In 1812 two distilleries were built near Ashville and were owned by William and Richard Staige (Stage). The land that is now Ashville was at that time primarily the property of Richard Staige. After many years he sold his distillery to Mahlon Ashbrook, who did a large business with his brother Absolom. He also built a grist mill on Walnut Creek about 1845 and owned a large store that was run by his sister Idy and her husband Daniel Kellerman. Kellerman was the first postmaster in Ashbrook (later Ashville). The Ashbrook’s enterprises failed in 1855. From that time, until the construction of the Scioto Valley Railroad through Ashville and the advent of a depot in 1876, business was slow. Ashville was incorporated in 1882, with the first mayor being W. R. Julian.
A historical museum, Ohio’s Small Town Museum, is operated in the community. The museum, established in 1975, claims to be home to America’s oldest working traffic light, which directed traffic in downtown Ashville until the 1970s. This signal was designed by local resident Teddy Boor.
Ashville is featured in the Together Concepts video production “We Are..Teays Valley“. The video depicts a surprising number of achievements and innovations, as well as connections to American and world history.
The Puppeteers of America organization was first incorporated in Ashville in 1961 and the Puppetry Journal was published by the Pickaway Publishing Company in Ashville.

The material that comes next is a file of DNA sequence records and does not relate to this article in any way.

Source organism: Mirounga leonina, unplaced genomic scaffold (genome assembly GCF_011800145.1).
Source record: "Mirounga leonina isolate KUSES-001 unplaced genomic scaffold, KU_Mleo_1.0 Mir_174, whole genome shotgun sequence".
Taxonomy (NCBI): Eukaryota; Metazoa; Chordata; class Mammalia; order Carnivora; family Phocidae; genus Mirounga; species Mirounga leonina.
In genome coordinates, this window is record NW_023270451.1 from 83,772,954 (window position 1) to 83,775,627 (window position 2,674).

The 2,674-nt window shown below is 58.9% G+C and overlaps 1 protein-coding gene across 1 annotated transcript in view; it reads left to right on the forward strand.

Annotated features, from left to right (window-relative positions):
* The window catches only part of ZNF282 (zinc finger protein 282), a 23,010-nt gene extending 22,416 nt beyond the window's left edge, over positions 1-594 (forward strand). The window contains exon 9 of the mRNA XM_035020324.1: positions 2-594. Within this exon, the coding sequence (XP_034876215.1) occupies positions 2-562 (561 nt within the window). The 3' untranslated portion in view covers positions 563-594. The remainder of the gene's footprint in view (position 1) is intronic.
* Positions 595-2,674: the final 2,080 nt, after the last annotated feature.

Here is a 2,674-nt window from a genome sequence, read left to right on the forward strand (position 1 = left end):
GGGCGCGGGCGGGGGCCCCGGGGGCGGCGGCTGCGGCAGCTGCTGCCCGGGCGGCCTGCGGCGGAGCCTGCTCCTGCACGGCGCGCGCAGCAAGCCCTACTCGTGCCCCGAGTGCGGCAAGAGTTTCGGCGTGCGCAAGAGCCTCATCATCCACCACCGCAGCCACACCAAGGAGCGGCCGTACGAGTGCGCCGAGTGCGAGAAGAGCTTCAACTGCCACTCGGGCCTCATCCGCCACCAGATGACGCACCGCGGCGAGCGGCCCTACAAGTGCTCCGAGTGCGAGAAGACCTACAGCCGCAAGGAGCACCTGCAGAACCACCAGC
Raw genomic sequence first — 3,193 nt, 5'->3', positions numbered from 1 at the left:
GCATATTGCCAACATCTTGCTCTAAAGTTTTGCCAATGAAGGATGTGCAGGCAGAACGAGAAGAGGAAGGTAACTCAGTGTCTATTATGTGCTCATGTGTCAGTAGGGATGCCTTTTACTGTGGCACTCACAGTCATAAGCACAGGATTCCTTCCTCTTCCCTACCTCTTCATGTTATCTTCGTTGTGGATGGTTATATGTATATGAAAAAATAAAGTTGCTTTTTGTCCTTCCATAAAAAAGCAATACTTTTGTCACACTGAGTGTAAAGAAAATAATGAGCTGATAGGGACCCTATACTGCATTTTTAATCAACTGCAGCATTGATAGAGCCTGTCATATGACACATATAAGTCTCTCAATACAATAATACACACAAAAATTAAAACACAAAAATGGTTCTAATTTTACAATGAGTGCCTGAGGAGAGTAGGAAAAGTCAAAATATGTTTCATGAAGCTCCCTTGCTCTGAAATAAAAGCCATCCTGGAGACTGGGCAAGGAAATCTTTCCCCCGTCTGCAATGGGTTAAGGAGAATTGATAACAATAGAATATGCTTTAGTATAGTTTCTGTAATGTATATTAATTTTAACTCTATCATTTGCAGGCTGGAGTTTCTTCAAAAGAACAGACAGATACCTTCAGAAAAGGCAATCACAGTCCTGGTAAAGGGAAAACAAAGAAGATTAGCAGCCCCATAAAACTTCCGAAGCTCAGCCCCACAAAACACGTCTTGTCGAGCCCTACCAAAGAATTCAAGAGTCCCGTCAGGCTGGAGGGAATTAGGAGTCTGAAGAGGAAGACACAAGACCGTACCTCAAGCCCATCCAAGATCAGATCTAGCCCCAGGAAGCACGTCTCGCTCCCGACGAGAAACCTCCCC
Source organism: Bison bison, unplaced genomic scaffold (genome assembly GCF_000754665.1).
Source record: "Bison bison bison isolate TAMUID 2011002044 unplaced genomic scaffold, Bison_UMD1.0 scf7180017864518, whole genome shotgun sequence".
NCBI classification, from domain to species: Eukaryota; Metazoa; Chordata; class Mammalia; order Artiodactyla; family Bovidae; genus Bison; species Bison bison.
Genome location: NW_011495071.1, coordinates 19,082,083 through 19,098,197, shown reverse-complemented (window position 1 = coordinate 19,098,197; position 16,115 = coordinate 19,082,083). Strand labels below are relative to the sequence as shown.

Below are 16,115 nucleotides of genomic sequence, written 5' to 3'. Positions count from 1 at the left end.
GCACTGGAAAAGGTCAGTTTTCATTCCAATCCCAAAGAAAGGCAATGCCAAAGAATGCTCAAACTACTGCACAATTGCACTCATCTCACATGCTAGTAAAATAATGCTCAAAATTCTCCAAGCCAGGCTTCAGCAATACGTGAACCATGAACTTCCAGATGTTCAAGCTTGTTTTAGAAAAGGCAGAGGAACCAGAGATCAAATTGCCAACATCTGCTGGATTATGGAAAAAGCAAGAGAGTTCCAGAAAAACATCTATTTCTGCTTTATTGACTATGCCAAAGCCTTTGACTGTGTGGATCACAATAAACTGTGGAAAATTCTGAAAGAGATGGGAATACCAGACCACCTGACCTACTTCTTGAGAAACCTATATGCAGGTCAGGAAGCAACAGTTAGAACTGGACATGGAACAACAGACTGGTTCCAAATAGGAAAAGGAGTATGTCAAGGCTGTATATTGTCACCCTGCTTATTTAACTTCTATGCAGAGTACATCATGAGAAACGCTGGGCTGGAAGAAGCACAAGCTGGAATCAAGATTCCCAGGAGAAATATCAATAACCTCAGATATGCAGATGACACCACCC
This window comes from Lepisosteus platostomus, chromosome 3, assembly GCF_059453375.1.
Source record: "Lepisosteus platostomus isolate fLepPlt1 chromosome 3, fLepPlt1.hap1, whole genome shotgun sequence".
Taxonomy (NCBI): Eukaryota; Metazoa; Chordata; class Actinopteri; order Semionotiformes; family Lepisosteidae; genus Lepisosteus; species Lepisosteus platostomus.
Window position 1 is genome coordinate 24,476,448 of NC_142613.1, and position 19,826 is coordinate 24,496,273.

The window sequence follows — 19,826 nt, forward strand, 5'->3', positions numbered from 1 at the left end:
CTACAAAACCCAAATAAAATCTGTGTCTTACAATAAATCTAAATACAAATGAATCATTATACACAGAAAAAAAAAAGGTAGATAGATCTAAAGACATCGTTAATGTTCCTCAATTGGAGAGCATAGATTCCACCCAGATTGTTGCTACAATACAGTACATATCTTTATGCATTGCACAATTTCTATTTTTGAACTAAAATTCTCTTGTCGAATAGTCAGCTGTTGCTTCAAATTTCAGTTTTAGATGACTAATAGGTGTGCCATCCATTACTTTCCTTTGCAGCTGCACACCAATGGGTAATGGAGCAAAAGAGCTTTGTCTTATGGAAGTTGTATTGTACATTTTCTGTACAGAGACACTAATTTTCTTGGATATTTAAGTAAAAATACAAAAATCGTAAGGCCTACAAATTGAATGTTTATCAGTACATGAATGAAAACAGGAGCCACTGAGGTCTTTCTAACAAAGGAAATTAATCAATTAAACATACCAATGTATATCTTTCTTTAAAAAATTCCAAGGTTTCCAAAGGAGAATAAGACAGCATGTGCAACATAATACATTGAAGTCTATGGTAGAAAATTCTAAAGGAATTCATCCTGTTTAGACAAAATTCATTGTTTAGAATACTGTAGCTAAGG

Ohio’s oldest surviving 17-star U.S. flag representing Ohio’s entry into the Union of States was found in an attic in a house on Long Street in Ashville.
Ashville also is home to Ohio’s oldest traffic light
Despite grumbles from envious rivals, Ashville sticks to its claim that it has the World’s Oldest Traffic Light. The light is now on permanent display inside Ohio’s Small Town Museum, along with marvels such as the world’s biggest scrapbook, a buoy from the ill-fated warship Maine, and a tribute to James Hulse, the only Ohio Munchkin in The Wizard of Oz. But it’s the traffic light — designed by Ashville resident Teddy Boor — that people always want to see.
Museum director Charlie Morrison, a former Ashville mayor, told us that the Light has never stopped working since 1932, which is when it was installed at the corner of Main and Long Streets (Continuous operation also entices fans of the world’s oldest working light bulb). The light looks like a silver, Buck Rogers-era football, and operates like a radar screen, with green and red alternately wiping in a circle across its face. According to Charlie, the light was retired from active duty in 1982 only because color-blind people couldn’t tell if it was green or red.
For decades after it found a home in the museum, the traffic light was re-hung outside during Ashville’s annual 4th of July celebration. That ended in 2005 with fears that the light might be stolen at night. Now it directs foot traffic inside the Museum, permanently protected, and still always on. We asked Charlie if the museum wanted to hedge its bet by calling it the world’s oldest existing traffic light, or the world’s oldestworking traffic light. He said no way. They’ve done research, he told us, and all of Ashville’s rivals have failed to prove their claims. This one is the oldest, and that’s that.
Real Estate Market Stats
Home Size in Square Feet
|Zillow Home Value Index||$181,800||$226,800|
|Median Single Family Home Value||$182,200||$226,300|
|Median 2-Bedroom Home Value||$124,400||$174,800|
|Median 3-Bedroom Home Value||$180,300||$220,000|
|Median 4-Bedroom Home Value||$207,000||$348,700|
|Percent Homes Decreasing||38.4%||27.6%|
|Median List Price Per Sq Ft||$109||$140|
|Median Sale Price||$190,200||$234,500|
|Turnover (Sold Within Last Yr.)||62||2,662,740|